Bayern Munich continued their dominance of the Bundesliga after sweeping to their 10th successive league title last term.
However, success in the Champions League eluded them as they were surprisingly knocked out in the quarter-finals by Villarreal. Here are our grades for Bayern’s season.
It may seem churlish to be critical of a team that won another league title, but this was far from a vintage year for Bayern’s players.
Winning the Bundesliga is the minimum requirement for Bayern, and an eight-point margin over Borussia Dortmund was comfortable enough.
However, there were worrying signs of inconsistency, with their defensive performances dropping off after New Year before recovering towards the end of the campaign.
Long-term injuries to Alphonso Davies and Leon Goretzka did not help their cause, and Bayern’s lack of squad depth eventually showed.
Bayern had little to complain about further forward as Robert Lewandowski, Serge Gnabry, Leroy Sane and Thomas Muller hit double figures for the season.
Lewandowski’s 50 goals in 46 appearances highlighted his importance to the team, and replacing him will not be easy if he moves on this summer.
A league title win in his first season was a good start to life at Bayern, although it proved little about his managerial ability in the grand scheme of things.
An embarrassing second-round exit from the DFB-Pokal coupled with the Champions League defeat against Villarreal means the jury is still out on Nagelsmann.
He was married to his 4-2-3-1 formation for most of the season and stuck mainly to it even when Davies was ruled out.
Using Marcel Sabitzer and Kingsley Coman at left-back was extremely risky and highlighted the lack of viable alternatives in Bayern’s squad.
With some key players nearing the end of their contracts, Nagelsmann has a big job on his hands to get Bayern to where they want to be.
Bayern’s 77-point tally was the lowest they have recorded since they last missed out on winning the title in 2011/12.
On the plus side, Bayern maintained their uncanny ability to secure positive results against potential title rivals.
Bayer Leverkusen were the only side out of the top six to take points off Bayern as they bagged a 1-1 draw at the Allianz Arena in March.
Bayern continued to keep main rivals Borussia Dortmund at arm’s length, winning 3-2 on the road and 3-1 at home to make it seven wins in a row in the Bundesliga.
They had little difficulty going unbeaten during the group stage of the Champions League before demolishing Red Bull Salzburg 8-2 on aggregate in the round of 16.
A 1-0 defeat in the first leg of their quarter-final against Villarreal should have been the platform for further progress, but a 1-1 draw in the reverse fixture sent Bayern crashing out of the competition.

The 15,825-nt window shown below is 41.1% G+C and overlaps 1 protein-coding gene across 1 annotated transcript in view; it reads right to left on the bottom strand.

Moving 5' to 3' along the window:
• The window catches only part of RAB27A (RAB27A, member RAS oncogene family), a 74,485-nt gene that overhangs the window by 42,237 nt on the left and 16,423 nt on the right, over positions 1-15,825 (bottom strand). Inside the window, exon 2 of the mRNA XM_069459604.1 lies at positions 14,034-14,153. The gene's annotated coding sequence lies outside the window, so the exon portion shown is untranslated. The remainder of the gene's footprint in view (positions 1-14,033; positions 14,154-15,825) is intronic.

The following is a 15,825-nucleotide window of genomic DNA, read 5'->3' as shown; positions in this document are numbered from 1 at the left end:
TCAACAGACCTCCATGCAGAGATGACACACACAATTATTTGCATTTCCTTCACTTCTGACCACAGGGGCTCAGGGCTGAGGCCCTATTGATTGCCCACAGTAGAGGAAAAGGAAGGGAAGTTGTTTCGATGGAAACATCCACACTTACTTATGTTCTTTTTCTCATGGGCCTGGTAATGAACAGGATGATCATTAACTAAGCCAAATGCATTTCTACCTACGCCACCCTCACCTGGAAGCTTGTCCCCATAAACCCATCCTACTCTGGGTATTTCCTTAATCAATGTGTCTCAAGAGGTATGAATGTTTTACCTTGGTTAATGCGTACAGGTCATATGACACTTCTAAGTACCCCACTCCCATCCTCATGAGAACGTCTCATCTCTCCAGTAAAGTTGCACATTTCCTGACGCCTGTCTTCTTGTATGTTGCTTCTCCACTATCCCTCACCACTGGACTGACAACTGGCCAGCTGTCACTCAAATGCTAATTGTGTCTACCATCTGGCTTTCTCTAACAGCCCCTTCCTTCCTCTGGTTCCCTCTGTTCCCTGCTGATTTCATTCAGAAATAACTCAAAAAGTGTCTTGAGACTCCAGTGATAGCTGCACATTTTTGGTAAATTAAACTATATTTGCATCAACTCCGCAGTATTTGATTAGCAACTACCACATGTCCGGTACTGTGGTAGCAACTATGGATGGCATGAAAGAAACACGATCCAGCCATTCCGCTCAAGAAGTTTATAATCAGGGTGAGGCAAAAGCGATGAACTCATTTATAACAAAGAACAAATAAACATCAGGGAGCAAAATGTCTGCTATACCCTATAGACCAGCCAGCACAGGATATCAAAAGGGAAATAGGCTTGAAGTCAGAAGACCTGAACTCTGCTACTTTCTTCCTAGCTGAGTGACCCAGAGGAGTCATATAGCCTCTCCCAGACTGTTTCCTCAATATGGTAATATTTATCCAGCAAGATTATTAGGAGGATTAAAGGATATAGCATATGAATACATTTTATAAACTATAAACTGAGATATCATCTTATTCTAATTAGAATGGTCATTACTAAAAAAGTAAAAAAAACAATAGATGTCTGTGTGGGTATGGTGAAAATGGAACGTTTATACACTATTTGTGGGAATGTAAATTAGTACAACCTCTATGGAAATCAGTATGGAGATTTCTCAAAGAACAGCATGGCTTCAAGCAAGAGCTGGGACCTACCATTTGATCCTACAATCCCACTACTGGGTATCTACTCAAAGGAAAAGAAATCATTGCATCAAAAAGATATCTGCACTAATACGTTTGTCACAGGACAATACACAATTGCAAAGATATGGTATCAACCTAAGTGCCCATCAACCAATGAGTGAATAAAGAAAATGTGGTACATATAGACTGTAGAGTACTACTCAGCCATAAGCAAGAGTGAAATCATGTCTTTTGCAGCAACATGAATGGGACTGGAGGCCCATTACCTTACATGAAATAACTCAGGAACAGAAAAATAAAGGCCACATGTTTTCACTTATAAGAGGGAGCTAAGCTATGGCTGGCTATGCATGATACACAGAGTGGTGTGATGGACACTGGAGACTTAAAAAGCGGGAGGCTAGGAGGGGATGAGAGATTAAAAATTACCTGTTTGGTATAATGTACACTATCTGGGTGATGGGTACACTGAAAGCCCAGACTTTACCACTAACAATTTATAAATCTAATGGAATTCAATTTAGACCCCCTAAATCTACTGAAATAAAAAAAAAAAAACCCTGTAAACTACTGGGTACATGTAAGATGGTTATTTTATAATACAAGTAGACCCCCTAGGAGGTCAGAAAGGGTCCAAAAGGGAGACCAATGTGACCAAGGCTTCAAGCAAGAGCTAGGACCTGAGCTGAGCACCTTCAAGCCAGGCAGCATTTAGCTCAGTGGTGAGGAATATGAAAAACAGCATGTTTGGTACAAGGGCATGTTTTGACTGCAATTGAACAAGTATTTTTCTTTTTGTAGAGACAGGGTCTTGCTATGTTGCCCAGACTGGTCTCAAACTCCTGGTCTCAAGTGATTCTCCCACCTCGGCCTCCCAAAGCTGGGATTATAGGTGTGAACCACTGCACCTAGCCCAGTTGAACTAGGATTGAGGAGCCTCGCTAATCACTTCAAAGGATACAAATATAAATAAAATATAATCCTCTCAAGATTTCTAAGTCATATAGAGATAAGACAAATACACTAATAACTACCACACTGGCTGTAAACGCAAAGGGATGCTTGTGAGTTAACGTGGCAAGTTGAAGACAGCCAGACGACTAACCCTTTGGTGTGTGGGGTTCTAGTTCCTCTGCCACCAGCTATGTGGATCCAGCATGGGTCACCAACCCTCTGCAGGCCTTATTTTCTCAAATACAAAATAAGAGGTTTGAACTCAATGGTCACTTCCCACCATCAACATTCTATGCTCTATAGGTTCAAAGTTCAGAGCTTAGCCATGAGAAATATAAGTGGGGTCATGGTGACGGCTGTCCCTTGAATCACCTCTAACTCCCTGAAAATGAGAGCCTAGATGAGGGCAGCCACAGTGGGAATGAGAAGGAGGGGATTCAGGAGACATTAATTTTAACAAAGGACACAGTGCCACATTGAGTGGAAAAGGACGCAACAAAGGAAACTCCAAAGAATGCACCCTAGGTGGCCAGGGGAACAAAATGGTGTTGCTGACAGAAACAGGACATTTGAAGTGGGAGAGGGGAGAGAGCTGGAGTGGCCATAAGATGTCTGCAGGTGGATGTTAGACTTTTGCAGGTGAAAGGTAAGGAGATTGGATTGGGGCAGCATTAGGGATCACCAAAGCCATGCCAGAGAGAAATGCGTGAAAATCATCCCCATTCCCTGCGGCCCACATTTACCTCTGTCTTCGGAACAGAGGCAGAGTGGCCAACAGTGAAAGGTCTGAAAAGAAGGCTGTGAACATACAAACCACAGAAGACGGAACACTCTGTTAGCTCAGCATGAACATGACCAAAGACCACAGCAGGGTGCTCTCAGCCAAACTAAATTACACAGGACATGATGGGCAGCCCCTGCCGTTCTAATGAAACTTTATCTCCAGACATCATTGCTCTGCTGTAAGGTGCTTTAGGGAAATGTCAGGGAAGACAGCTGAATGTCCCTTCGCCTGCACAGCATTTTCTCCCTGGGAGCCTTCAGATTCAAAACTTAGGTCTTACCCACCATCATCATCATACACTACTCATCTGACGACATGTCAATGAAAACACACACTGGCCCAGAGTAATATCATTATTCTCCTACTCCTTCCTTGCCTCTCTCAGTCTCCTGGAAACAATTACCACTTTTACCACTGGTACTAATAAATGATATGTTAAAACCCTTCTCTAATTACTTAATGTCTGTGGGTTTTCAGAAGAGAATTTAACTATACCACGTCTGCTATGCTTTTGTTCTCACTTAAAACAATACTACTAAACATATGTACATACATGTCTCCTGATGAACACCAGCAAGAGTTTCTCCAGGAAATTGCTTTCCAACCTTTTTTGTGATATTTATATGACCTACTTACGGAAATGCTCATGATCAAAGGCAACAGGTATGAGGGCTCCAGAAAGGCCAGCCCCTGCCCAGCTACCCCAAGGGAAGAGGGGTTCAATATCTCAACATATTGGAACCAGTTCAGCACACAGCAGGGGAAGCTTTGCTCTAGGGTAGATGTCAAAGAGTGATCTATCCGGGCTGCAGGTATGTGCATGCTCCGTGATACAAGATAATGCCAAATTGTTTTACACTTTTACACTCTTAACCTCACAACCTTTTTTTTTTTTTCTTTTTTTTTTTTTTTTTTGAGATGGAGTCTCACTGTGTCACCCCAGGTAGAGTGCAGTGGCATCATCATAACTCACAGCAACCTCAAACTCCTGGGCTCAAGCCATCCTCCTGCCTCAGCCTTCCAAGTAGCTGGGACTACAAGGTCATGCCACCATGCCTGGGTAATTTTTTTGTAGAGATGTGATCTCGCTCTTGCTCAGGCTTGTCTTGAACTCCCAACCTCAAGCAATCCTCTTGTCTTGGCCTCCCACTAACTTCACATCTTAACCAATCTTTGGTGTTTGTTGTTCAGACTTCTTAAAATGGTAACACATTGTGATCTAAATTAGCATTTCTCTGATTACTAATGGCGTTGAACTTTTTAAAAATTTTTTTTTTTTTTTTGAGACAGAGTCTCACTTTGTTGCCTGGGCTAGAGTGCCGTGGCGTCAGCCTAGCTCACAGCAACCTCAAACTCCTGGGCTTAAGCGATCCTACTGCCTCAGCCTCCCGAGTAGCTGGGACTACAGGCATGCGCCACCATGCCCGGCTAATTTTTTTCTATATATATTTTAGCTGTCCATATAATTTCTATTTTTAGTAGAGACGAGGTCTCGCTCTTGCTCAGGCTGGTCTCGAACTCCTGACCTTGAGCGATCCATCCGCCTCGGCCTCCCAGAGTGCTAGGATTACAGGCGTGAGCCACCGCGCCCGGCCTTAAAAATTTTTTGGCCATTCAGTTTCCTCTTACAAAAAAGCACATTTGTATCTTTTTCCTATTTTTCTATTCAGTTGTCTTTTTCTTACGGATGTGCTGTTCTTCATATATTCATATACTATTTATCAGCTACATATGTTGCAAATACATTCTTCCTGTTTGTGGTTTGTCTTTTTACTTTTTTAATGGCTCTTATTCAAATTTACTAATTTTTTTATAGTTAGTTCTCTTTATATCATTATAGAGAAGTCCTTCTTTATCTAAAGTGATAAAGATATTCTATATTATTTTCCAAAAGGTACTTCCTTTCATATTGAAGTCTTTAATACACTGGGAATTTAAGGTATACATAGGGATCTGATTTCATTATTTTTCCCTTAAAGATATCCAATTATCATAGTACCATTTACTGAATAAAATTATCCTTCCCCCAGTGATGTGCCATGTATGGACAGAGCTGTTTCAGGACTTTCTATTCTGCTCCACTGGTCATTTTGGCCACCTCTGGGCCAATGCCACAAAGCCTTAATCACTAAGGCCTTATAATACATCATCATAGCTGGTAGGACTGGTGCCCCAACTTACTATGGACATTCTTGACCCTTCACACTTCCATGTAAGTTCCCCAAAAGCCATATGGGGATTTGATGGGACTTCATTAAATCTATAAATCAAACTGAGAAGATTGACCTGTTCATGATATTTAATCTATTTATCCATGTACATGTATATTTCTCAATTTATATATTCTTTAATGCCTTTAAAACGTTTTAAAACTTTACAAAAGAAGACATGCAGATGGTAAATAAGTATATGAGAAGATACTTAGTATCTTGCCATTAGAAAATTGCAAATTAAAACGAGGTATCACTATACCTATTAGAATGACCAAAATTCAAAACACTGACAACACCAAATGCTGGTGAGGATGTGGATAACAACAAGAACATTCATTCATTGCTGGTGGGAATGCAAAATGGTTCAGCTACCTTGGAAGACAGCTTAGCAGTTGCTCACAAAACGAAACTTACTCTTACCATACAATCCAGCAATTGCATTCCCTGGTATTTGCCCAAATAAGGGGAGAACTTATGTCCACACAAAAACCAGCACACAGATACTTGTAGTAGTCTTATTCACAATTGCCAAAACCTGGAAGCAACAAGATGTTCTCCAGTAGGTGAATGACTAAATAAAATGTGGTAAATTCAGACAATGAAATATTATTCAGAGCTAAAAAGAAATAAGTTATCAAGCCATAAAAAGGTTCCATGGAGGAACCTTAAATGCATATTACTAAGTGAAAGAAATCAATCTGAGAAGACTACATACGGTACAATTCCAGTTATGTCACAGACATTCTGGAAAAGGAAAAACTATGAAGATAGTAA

Dayot Upamecano and Sabitzer were the headline signings last summer, and both players had solid enough debut seasons with the club.
However, having lost David Alaba, Javi Martinez and Jerome Boateng last summer, the squad was undoubtedly weaker than the previous season.
Bayern have become more cautious in the transfer market in recent times, but this did not hinder their ability to ease to another league title.
A lack of squad depth certainly contributed to their exit from the Champions League, and improvements are needed if Bayern want to compete properly in the competition.
Seeing Dortmund’s Erling Braut Haaland join Manchester City is an indicator that Bayern have lost some of their appeal in recent years.
Bayern have historically cherry-picked the best talent in the Bundesliga, but they are no longer having things all their own way.
Expectations vs reality
Domestic success is the minimum requirement for Bayern, and a 10th successive league title should not be sniffed at.
However, losing to Villarreal in the last eight of the Champions League is not what the club’s demanding fanbase expects.
The squad requires some significant improvements this summer if Bayern are to compete with the best teams in Europe.
Ajax stars Noussair Mazraoui and Ryan Gravenberch are expected to arrive this summer, but more incomings will be needed.
The biggest issue will be resolving Lewandowski’s future, with his agent seemingly intent on securing one last payday for his client.
If Lewandowski departs, Bayern fans may have to be content with just domestic success for the foreseeable future.
When a club has become accustomed to winning the league, it is only natural to measure this year’s success against previous seasons.
Bayern’s points tally tells you all you need to know about the underwhelming nature of their latest Bundesliga victory.
With DFB-Pokal and Champions League glory eluding the club, there is a general sense of disappointment about Bayern’s efforts this season.
What they need
Bayern face a pivotal summer if they want to have a genuine chance of winning the Champions League next season.
The club’s prudent approach to transfer dealings is unlikely to impact their domestic dominance, but Europe is a different kettle of fish.
More depth in defence and midfield are required, while Lewandowski’s future must be resolved sooner rather than later.
There are also questions for Nagelsmann to answer, particularly regarding his insistence on trying to fit square pegs into round holes.
This summer and next season will tell us much about Bayern’s willingness and ability to keep pace with Europe’s big guns.
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